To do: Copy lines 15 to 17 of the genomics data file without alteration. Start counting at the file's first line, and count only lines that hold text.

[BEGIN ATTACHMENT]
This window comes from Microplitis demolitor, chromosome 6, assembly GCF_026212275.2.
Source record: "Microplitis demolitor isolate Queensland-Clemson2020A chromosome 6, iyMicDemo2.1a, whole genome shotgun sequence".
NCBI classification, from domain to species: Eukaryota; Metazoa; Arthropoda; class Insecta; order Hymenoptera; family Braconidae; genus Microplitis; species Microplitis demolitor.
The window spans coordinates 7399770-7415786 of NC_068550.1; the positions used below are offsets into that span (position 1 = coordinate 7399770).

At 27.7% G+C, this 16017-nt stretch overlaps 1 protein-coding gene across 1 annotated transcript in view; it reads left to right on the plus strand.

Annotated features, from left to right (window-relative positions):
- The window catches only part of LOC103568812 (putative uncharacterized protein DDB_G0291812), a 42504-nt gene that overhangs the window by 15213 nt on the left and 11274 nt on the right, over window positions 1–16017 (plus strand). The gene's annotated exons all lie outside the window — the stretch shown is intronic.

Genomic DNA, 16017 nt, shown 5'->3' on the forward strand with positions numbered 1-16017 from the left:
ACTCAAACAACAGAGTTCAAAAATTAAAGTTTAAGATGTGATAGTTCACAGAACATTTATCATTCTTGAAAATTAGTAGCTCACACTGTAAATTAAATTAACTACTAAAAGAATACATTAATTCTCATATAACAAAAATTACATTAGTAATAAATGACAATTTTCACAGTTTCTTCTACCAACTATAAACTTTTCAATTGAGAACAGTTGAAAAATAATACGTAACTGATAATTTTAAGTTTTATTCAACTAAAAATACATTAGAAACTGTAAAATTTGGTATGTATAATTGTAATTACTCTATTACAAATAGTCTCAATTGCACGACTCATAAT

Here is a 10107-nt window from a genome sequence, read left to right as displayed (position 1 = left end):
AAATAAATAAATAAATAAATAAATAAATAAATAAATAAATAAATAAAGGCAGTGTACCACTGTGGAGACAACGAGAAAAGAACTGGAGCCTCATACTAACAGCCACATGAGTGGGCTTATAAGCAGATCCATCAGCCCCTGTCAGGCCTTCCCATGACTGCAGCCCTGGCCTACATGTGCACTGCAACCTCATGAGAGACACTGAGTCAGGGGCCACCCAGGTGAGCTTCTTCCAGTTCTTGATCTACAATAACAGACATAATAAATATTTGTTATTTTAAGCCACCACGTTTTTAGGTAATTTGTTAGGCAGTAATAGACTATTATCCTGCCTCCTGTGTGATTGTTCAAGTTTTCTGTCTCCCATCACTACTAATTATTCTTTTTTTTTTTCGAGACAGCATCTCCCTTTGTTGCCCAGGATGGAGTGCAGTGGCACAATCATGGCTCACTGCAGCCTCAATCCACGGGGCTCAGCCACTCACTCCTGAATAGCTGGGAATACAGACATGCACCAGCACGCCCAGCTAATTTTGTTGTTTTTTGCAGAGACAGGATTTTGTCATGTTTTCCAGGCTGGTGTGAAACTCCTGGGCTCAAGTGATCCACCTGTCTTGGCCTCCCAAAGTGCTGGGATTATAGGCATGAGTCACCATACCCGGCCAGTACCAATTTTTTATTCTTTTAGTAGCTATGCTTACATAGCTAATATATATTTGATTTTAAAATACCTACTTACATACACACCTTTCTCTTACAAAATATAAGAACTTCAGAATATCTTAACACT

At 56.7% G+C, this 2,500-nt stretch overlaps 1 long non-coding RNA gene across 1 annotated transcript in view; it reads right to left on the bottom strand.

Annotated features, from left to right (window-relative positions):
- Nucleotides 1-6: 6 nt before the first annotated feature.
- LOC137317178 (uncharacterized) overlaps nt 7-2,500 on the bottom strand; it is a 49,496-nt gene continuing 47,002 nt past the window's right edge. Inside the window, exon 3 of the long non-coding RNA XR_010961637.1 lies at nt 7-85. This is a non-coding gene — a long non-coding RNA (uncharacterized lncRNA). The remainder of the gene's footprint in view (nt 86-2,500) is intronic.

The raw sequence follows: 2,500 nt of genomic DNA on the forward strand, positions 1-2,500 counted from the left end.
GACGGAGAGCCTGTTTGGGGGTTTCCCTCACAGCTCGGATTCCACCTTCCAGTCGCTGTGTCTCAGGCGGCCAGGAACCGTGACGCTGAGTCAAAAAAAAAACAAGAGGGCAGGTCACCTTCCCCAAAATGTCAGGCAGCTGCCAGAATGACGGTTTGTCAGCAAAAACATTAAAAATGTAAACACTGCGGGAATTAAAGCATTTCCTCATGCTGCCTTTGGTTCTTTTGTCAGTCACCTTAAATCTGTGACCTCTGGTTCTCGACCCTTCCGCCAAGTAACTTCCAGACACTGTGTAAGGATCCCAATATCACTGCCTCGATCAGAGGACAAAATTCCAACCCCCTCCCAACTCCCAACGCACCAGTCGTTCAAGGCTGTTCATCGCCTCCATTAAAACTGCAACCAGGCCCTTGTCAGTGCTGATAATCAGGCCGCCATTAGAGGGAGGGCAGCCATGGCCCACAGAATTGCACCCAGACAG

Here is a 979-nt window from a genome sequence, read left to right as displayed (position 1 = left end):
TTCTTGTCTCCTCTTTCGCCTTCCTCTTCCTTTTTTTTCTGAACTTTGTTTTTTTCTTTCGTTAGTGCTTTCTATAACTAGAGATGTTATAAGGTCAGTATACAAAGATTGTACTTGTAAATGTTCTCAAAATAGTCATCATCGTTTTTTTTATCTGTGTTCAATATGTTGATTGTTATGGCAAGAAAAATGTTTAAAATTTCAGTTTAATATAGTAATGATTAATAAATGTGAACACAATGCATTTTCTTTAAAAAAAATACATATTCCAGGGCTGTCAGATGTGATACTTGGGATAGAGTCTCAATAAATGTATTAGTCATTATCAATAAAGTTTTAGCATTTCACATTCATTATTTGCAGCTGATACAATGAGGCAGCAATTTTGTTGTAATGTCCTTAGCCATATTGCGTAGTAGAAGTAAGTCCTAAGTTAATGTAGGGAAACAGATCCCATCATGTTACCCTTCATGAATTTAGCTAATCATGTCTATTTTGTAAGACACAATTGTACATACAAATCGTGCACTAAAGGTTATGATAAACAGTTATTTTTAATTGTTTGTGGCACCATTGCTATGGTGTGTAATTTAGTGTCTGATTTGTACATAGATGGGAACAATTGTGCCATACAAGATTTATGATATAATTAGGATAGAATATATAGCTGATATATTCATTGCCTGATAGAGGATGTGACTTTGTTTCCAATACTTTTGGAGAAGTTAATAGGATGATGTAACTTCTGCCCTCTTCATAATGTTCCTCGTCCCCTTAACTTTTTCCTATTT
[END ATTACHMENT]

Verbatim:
- LOC137317178 (uncharacterized) overlaps nt 7-2,500 on the bottom strand; it is a 49,496-nt gene continuing 47,002 nt past the window's right edge. Inside the window, exon 3 of the long non-coding RNA XR_010961637.1 lies at nt 7-85. This is a non-coding gene — a long non-coding RNA (uncharacterized lncRNA). The remainder of the gene's footprint in view (nt 86-2,500) is intronic.

The raw sequence follows: 2,500 nt of genomic DNA on the forward strand, positions 1-2,500 counted from the left end.
GACGGAGAGCCTGTTTGGGGGTTTCCCTCACAGCTCGGATTCCACCTTCCAGTCGCTGTGTCTCAGGCGGCCAGGAACCGTGACGCTGAGTCAAAAAAAAAACAAGAGGGCAGGTCACCTTCCCCAAAATGTCAGGCAGCTGCCAGAATGACGGTTTGTCAGCAAAAACATTAAAAATGTAAACACTGCGGGAATTAAAGCATTTCCTCATGCTGCCTTTGGTTCTTTTGTCAGTCACCTTAAATCTGTGACCTCTGGTTCTCGACCCTTCCGCCAAGTAACTTCCAGACACTGTGTAAGGATCCCAATATCACTGCCTCGATCAGAGGACAAAATTCCAACCCCCTCCCAACTCCCAACGCACCAGTCGTTCAAGGCTGTTCATCGCCTCCATTAAAACTGCAACCAGGCCCTTGTCAGTGCTGATAATCAGGCCGCCATTAGAGGGAGGGCAGCCATGGCCCACAGAATTGCACCCAGACAG